Why do we do the things we do? Most often there is a reason, or Purpose, behind our actions. The Latin language has numerous ways to express Purpose. Let’s take a look at a few of them.
We will begin with two simple sentences. Marcellus ad argentariam it. Marcellus is going to the bank. Marcellus pecuniam Augusto tradit. Marcellus is handing over the money to Augustus.
Now, let’s make the second action the Purpose of the first; Marcellus is going to the bank to hand over money to Augustus.
Because He Wants: This is a little inelegant, but why not. Marcellus ad argentariam it quod pecuniam Augusto tradere cupit. Marcellus is going to the bank because he wants to hand over money to Augustus.
Purpose Clause: This is very common. The little Adverb ut has a myriad of uses (we saw one on the previous page). Included in these is signposting the coming of a Purpose Clause. A Purpose Clause also requires a change in the Mood of the Verb, which is as simple (and as complicated) as changing tradit to tradat. Marcellus ad argentariam it ut pecuniam Augusto tradat. Marcellus is going to the bank in order to hand over money to Augustus.
Gerund or Gerundive: Both of these can be used with the Preposition ad to express purpose. I will give the Gerund first, followed by the Gerundive. Both mean the same. Marcellus ad argentariam it ad pecuniam Augusto tradendum. Marcellus ad argentariam it ad pecuniam Augusto tradendam.
For the Sake of: Both the Gerund and Gerundive may be used in the Genitive (Possessive) Case with the Noun causa (a Noun with many a meaning). Marcellus ad argentariam it pecuniam Augusto tradendi causa. Marcellus ad argentariam it pecuniae Augusto tradendae causa. Both mean Marcellus is going to the bank for the sake of handing over money to Augustus.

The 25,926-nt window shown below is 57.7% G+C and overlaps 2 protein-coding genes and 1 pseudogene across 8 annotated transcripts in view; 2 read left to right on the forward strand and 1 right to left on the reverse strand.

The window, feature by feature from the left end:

The Supine: The Supine can be used to express Purpose, but only after Verbs that express movement. Luckily, it is going expresses movement. Marcellus ad argentariam it pecuniam Augusto traditum.
The Future Participle: While the Future Participle literally means something like about to hand over, Latin speakers recognise this in context as another way of expressing Purpose. Marcellus ad argentariam it pecuniam Augusto traditurus. Literally, Marcellus is going to the bank about to hand over money to Augustus.
The Infinitive: Probably best to avoid this. Poets do it. And it becomes popular in later Latin, for example in the Biblia Sacra. But if you are trying to impress someone with your knowledge of Classical Latin, the above examples will do a far better job. Marcellus ad argentariam it tradere pecuniam Augusto.
He has in mind to go to the bank to hand over the envelope to Augustus, the manager of the bank. Firstly, however, he wishes to visit the barber.